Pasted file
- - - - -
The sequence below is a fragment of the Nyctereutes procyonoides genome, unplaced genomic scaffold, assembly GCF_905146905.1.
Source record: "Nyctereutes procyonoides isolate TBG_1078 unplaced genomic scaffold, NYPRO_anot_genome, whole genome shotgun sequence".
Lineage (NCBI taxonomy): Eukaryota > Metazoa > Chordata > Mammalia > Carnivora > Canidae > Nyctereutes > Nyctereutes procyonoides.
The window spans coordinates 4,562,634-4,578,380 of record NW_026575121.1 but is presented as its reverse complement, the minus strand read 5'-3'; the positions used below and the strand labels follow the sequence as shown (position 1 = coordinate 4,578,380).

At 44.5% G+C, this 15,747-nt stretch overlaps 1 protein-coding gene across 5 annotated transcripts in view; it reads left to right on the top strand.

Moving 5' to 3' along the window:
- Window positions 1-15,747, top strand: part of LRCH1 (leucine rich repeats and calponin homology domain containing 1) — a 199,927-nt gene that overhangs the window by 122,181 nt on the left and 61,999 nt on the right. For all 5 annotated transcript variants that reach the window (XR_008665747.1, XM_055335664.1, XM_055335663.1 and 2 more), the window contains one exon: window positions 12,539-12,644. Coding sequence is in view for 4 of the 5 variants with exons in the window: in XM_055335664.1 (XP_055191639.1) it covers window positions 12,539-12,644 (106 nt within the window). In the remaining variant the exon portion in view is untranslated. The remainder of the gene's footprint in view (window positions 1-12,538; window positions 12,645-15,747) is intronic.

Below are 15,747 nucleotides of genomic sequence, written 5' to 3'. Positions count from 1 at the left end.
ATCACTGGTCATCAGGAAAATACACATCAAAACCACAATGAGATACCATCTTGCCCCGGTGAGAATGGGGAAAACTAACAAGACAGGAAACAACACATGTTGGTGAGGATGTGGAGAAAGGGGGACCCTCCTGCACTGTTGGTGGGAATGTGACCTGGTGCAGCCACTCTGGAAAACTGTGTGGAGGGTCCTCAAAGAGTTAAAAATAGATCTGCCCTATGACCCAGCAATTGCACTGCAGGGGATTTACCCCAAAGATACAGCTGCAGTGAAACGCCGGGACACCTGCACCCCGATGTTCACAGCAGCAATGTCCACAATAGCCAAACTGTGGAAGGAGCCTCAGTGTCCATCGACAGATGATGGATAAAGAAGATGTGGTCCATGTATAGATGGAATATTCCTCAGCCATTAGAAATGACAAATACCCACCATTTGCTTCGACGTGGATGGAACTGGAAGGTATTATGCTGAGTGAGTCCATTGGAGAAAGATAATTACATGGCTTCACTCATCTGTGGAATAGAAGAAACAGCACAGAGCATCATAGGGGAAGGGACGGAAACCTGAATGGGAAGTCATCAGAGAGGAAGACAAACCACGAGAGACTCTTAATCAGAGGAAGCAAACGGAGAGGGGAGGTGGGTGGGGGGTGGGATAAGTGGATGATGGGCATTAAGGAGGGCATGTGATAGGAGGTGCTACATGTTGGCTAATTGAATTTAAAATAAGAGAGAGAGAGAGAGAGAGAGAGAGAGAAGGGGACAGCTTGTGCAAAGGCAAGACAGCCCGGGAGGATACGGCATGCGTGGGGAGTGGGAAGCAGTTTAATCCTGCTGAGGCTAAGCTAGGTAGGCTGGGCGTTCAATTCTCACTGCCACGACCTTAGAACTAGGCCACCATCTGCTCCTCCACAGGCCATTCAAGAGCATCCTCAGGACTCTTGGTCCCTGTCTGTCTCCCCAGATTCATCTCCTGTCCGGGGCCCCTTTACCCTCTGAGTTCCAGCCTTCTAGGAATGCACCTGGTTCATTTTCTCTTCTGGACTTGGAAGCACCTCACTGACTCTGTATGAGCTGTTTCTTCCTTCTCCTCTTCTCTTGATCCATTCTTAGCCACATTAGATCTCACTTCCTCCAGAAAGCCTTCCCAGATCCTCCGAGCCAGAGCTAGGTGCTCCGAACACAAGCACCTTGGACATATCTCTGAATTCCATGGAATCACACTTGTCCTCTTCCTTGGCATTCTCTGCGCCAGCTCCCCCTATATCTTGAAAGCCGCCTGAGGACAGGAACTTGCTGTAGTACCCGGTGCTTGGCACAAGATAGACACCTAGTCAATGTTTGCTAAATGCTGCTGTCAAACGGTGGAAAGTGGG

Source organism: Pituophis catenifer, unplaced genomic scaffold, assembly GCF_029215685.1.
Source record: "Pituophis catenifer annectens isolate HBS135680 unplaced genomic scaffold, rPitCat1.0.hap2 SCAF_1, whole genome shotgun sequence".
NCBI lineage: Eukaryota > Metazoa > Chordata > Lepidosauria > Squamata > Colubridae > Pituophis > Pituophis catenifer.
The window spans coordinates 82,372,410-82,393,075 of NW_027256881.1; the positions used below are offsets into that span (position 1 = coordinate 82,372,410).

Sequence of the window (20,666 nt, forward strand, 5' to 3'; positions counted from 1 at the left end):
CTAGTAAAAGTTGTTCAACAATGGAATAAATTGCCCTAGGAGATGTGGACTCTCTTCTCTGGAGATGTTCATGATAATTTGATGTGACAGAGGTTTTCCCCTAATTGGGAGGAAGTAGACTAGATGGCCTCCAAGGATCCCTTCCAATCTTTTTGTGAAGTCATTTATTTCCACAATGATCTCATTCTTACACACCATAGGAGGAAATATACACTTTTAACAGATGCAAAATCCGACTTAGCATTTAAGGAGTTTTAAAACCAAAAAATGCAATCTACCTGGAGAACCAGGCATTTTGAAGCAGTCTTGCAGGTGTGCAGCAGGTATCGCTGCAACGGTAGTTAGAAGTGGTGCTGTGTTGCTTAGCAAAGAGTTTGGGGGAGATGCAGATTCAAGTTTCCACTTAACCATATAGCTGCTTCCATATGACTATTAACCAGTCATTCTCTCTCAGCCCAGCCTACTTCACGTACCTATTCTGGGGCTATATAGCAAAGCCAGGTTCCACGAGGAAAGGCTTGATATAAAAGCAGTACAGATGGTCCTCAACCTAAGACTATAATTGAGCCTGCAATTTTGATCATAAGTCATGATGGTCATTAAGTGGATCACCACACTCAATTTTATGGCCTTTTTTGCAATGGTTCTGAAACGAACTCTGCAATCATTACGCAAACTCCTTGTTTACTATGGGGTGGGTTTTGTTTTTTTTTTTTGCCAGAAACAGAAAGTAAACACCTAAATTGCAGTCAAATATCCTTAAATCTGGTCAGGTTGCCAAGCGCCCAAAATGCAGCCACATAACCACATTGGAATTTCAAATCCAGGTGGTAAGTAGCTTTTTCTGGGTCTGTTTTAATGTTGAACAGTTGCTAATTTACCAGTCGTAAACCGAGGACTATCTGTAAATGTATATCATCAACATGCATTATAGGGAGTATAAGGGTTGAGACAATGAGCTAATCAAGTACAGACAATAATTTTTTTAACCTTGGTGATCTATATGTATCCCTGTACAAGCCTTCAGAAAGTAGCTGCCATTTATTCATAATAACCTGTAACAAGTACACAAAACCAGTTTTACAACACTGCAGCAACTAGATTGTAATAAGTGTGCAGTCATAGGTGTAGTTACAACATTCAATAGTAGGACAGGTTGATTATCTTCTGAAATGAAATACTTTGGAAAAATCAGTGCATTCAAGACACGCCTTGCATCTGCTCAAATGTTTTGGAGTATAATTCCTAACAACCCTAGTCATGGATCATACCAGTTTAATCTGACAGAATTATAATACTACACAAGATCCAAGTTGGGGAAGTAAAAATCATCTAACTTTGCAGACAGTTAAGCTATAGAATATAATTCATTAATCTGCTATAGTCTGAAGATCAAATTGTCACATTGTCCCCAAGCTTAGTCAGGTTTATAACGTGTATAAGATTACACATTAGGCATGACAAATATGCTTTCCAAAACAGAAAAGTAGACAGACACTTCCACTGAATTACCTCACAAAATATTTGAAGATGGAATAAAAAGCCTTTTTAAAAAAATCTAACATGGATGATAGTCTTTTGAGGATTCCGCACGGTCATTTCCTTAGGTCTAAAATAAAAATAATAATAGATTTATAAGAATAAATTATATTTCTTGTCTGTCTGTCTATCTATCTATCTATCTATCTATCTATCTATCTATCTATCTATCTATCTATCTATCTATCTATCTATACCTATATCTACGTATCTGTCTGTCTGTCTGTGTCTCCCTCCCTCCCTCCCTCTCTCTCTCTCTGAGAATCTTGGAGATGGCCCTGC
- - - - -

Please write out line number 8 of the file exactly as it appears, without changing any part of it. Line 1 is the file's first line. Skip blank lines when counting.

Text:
Below are 15,747 nucleotides of genomic sequence, written 5' to 3'. Positions count from 1 at the left end.